Furlough Brings a First-Time Visit to a Food Pantry

Furlough Brings a First-Time Visit to a Food Pantry

Good, steady work for nearly a decade. Then, suddenly, nothing.

That’s how it was for Albany Park resident Andrew. He worked at Navy Pier—until he was furloughed in March as a result of the pandemic.

Restaurants gradually reopened . . . so did the restaurant where Andrew and his girlfriend worked—but only at 20% capacity. They weren’t brought back.

The couple tried to get by on unemployment benefits, but to make ends meet, they sought additional help. For the first time in his life, Andrew turned to a local food pantry.

At first, Andrew says he was shy about accepting help. But he came to appreciate the fresh produce, meat, and other offerings his household received from the pantry.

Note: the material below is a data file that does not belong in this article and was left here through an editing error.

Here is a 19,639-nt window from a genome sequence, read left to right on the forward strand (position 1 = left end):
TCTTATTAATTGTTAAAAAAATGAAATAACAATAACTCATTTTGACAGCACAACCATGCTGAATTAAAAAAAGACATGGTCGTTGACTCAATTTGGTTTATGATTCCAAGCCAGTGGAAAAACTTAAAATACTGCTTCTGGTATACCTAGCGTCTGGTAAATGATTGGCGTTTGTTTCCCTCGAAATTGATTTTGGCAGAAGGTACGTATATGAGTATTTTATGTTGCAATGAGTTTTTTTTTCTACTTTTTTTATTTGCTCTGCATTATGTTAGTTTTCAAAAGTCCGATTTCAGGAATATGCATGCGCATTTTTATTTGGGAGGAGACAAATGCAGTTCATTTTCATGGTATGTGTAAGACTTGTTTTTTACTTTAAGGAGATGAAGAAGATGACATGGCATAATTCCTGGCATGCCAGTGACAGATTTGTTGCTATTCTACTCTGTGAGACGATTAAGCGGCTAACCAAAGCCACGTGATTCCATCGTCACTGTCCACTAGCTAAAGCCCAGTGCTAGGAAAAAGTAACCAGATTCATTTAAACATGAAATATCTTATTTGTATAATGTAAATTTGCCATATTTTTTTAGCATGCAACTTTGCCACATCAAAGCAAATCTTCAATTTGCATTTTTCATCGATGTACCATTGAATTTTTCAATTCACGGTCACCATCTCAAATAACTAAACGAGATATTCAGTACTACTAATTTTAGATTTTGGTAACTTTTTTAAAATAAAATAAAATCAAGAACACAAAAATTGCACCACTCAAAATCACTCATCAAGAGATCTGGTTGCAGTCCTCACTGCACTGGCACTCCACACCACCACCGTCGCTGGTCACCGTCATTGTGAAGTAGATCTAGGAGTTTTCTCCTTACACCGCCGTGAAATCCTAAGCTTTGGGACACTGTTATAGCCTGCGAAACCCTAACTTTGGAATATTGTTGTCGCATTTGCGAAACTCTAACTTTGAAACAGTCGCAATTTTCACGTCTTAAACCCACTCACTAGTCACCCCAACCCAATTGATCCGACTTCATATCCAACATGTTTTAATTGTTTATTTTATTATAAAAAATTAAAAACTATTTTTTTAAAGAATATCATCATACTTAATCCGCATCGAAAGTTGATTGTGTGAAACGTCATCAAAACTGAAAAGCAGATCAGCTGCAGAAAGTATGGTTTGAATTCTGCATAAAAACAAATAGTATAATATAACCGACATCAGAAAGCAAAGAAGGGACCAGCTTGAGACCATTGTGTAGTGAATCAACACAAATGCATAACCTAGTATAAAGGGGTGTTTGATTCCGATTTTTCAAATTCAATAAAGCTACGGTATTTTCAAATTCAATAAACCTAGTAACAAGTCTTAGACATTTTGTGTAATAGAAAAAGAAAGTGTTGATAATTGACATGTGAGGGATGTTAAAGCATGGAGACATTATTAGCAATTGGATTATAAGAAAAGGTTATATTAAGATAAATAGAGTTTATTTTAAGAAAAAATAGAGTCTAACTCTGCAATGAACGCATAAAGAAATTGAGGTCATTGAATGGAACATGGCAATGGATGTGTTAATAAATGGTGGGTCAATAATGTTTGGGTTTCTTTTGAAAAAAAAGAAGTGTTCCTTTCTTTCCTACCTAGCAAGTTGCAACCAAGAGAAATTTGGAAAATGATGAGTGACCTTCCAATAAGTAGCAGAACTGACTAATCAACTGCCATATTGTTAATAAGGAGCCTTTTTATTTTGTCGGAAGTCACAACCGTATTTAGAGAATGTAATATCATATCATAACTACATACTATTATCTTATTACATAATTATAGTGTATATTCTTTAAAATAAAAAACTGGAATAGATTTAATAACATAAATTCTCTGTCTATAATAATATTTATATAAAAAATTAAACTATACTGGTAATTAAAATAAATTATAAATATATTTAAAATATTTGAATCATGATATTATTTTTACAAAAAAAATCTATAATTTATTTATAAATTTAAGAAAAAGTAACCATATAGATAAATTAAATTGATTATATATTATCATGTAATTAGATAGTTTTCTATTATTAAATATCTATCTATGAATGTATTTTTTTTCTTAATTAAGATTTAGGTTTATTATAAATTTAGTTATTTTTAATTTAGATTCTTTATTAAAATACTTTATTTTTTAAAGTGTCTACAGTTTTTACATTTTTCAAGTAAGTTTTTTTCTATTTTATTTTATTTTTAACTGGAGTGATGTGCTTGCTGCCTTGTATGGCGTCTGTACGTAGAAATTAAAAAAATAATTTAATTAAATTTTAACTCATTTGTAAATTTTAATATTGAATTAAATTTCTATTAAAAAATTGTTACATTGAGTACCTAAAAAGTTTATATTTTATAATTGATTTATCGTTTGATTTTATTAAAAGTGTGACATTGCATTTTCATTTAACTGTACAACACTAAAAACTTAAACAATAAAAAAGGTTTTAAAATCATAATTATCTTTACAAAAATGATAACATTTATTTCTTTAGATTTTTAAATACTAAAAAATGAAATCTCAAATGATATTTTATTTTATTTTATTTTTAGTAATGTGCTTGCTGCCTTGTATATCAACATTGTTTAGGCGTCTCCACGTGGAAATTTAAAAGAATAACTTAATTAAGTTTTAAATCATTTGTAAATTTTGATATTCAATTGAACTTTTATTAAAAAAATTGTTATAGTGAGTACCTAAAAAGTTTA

The pantry that helped Andrew served nearly 120 households each week, even before the pandemic. That number has sometimes grown to more than 200 families as the crisis is wearing on. Some neighbors begin waiting in line as early as 10 a.m. for the 5 p.m. distribution.

Of this crucial support, he says, “It’s helping. That’s why we’re able to pay bills.”

Our network of food pantries has seen demand more than double when compared with January figures. On behalf of our neighbors in need, like Andrew, thank you for your support of the Greater Chicago Food Depository! The need is great, but together we are greater.

Charity Name
Greater Chicago Food Depository
Photo Caption
Andrew worked at Navy Pier—until he was furloughed due to the pandemic
Photo Credit
Greater Chicago Food Depository